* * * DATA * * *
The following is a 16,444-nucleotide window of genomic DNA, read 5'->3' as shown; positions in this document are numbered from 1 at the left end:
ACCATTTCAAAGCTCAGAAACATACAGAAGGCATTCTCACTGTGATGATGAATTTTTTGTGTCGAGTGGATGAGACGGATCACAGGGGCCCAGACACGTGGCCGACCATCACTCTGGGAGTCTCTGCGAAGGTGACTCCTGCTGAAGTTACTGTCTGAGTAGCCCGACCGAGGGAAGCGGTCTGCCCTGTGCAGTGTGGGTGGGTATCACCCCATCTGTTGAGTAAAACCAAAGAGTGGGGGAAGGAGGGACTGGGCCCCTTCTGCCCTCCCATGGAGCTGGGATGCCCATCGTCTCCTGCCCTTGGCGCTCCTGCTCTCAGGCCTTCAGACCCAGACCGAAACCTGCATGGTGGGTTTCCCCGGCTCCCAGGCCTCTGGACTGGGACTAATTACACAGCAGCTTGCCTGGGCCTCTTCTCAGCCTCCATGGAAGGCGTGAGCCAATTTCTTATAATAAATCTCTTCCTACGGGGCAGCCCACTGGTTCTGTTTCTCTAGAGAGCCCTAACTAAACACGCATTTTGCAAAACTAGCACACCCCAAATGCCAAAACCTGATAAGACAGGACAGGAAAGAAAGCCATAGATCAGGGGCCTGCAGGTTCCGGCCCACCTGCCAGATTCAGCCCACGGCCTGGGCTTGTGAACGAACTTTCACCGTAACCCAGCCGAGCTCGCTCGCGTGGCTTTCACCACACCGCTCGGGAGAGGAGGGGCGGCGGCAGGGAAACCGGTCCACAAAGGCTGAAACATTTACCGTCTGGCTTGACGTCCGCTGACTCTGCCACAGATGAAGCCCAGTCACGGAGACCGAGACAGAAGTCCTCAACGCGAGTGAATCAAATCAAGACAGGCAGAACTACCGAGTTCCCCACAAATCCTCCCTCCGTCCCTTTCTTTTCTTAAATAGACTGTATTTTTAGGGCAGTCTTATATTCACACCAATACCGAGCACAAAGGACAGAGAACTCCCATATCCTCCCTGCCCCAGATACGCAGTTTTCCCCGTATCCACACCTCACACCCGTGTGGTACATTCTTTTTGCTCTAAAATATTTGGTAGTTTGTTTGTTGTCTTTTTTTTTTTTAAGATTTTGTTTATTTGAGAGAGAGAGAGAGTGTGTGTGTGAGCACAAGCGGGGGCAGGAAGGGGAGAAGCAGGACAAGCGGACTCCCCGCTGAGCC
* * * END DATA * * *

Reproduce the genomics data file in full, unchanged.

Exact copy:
The following is a 16,444-nucleotide window of genomic DNA, read 5'->3' as shown; positions in this document are numbered from 1 at the left end:
ACCATTTCAAAGCTCAGAAACATACAGAAGGCATTCTCACTGTGATGATGAATTTTTTGTGTCGAGTGGATGAGACGGATCACAGGGGCCCAGACACGTGGCCGACCATCACTCTGGGAGTCTCTGCGAAGGTGACTCCTGCTGAAGTTACTGTCTGAGTAGCCCGACCGAGGGAAGCGGTCTGCCCTGTGCAGTGTGGGTGGGTATCACCCCATCTGTTGAGTAAAACCAAAGAGTGGGGGAAGGAGGGACTGGGCCCCTTCTGCCCTCCCATGGAGCTGGGATGCCCATCGTCTCCTGCCCTTGGCGCTCCTGCTCTCAGGCCTTCAGACCCAGACCGAAACCTGCATGGTGGGTTTCCCCGGCTCCCAGGCCTCTGGACTGGGACTAATTACACAGCAGCTTGCCTGGGCCTCTTCTCAGCCTCCATGGAAGGCGTGAGCCAATTTCTTATAATAAATCTCTTCCTACGGGGCAGCCCACTGGTTCTGTTTCTCTAGAGAGCCCTAACTAAACACGCATTTTGCAAAACTAGCACACCCCAAATGCCAAAACCTGATAAGACAGGACAGGAAAGAAAGCCATAGATCAGGGGCCTGCAGGTTCCGGCCCACCTGCCAGATTCAGCCCACGGCCTGGGCTTGTGAACGAACTTTCACCGTAACCCAGCCGAGCTCGCTCGCGTGGCTTTCACCACACCGCTCGGGAGAGGAGGGGCGGCGGCAGGGAAACCGGTCCACAAAGGCTGAAACATTTACCGTCTGGCTTGACGTCCGCTGACTCTGCCACAGATGAAGCCCAGTCACGGAGACCGAGACAGAAGTCCTCAACGCGAGTGAATCAAATCAAGACAGGCAGAACTACCGAGTTCCCCACAAATCCTCCCTCCGTCCCTTTCTTTTCTTAAATAGACTGTATTTTTAGGGCAGTCTTATATTCACACCAATACCGAGCACAAAGGACAGAGAACTCCCATATCCTCCCTGCCCCAGATACGCAGTTTTCCCCGTATCCACACCTCACACCCGTGTGGTACATTCTTTTTGCTCTAAAATATTTGGTAGTTTGTTTGTTGTCTTTTTTTTTTTTAAGATTTTGTTTATTTGAGAGAGAGAGAGAGTGTGTGTGTGAGCACAAGCGGGGGCAGGAAGGGGAGAAGCAGGACAAGCGGACTCCCCGCTGAGCC